Programs team up to help low-income seniors

Liz Seegert

About Liz Seegert

Liz Seegert (@lseegert), is AHCJ’s topic editor on aging. Her work has appeared in NextAvenue.com, Journal of Active Aging, Cancer Today, Kaiser Health News, the Connecticut Health I-Team and other outlets. She is a senior fellow at the Center for Health Policy and Media Engagement at George Washington University and co-produces the HealthCetera podcast.

Photo: SalFalko via Flickr

Habitat for Humanity and Johns Hopkins have teamed up to implement the CAPABLE program, in six new areas across the United States. The goal is to improve the lives of low-income older adults.

Community Aging in Place — Advancing Better Living for Elders, was co-developed by Sarah L. Szanton, Johns Hopkins School of Nursing (JHSON) professor for health equity and social justice to support aging-in-place services for this vulnerable, high-risk, high-needs population. This research-based intervention helps increase strength, mobility, and safety of older adults through home visits from a nurse, occupational therapist and handyman. The program lets patients set their own functional goals, like bathing or walking to church, while improving their living environment through renovations like installing hand rails or lowering shelves.

The partnership will expand Habitat’s work of improving a home’s overall condition to include collaboration with health professionals to address the home’s usability and safety and the health of its owner — cornerstones of the CAPABLE program. According to Habitat for Humanity, the communities benefitting from the initiative include Metro Denver, Twin Cities, Philadelphia, Metro Maryland and Susquehanna.

The partnership will help bring more services to low-income older adults, who often have reduced access to primary care and little financial means to provide necessary updates that can make their homes safer, according to Szanton. Within the selected cities, JHSON and Habitat will measure improvement and analyze results of the implementation. The partnership was made possible through a philanthropic donation of $1.25 million from the Harry and Jeanette Weinberg Foundation in support of aging-in-place services for low-income older adults.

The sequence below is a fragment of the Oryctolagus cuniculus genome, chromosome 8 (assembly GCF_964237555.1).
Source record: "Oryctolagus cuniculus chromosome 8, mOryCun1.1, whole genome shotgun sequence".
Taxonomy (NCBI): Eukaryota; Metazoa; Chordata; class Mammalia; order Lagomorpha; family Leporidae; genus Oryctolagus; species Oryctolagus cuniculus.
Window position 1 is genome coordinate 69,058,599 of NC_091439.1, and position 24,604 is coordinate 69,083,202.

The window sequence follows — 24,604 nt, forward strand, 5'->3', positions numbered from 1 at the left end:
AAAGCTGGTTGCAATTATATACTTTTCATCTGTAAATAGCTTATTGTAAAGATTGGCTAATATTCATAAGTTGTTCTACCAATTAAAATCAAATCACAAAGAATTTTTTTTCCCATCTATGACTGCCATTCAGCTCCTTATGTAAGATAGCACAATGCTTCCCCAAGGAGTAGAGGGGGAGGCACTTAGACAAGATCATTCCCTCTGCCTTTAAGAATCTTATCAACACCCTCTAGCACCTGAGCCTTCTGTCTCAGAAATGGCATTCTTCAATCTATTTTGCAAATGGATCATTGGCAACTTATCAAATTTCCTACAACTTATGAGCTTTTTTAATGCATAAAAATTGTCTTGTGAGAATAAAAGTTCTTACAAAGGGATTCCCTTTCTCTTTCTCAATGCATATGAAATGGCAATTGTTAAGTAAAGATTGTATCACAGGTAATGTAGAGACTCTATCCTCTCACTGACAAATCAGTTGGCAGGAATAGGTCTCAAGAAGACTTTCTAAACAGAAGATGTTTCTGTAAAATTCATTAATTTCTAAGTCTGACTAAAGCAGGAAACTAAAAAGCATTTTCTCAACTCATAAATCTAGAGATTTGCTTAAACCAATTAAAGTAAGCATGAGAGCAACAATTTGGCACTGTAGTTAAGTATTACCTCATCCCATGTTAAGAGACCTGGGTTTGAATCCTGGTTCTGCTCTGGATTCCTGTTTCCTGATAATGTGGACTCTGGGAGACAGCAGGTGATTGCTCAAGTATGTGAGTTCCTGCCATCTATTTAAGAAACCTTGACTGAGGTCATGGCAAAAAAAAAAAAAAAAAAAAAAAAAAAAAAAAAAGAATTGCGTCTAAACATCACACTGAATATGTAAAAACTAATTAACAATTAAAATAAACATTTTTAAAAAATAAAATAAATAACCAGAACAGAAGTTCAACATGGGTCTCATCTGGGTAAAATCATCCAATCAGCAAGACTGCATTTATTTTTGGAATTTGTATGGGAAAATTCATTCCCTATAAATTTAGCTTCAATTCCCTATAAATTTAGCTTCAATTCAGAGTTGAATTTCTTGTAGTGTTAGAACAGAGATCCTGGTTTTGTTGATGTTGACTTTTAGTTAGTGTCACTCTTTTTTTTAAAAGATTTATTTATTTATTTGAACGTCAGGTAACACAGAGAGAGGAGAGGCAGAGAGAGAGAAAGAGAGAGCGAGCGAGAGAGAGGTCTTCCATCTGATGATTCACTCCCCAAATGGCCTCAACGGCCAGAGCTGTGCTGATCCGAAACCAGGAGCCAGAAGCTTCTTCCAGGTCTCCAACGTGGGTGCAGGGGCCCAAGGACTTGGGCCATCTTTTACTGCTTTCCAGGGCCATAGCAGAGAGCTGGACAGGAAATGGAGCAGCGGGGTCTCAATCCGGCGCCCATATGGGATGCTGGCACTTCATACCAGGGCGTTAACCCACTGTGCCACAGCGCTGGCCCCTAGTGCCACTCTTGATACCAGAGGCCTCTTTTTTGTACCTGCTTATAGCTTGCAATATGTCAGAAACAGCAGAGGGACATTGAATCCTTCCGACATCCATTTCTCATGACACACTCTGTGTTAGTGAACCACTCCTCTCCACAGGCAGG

The vast majority of older adults want to age in place, as this CityLab article describes. Efforts to help older adults do so are happening throughout the U.S. and globally. This NPR report looks at one effort in Chicago. Alaska Public Media reported on a program that helps older homeowners in that state. However, it isn’t the right option for every older person, as this Forbes article points out.

CAPABLE is used in 22 cities in 11 states and Australia. Szanton’s research has shown it decreases disability and depression, improves self-care among participants and provides a tenfold return on investment.

Journalists: If your community is among those with an active Habitat/CAPABLE partnership, how is it going? If not, what programs are underway to help older adults age in place?

More information:

  • Listen to this April 2018 interview with Sarah Szanton on HealthCetera. [full disclosure: I am a co-producer of this podcast]
  • This article in Chicago’s Daily Herald looks at the CAPABLE program in action.
  • This story from NextAvenue describes some of the key features of CAPABLE which allow elders to age at home rather than in an institutional setting.
  • AHCJ reported previously on CAPABLE and other home-based aging in place efforts here.

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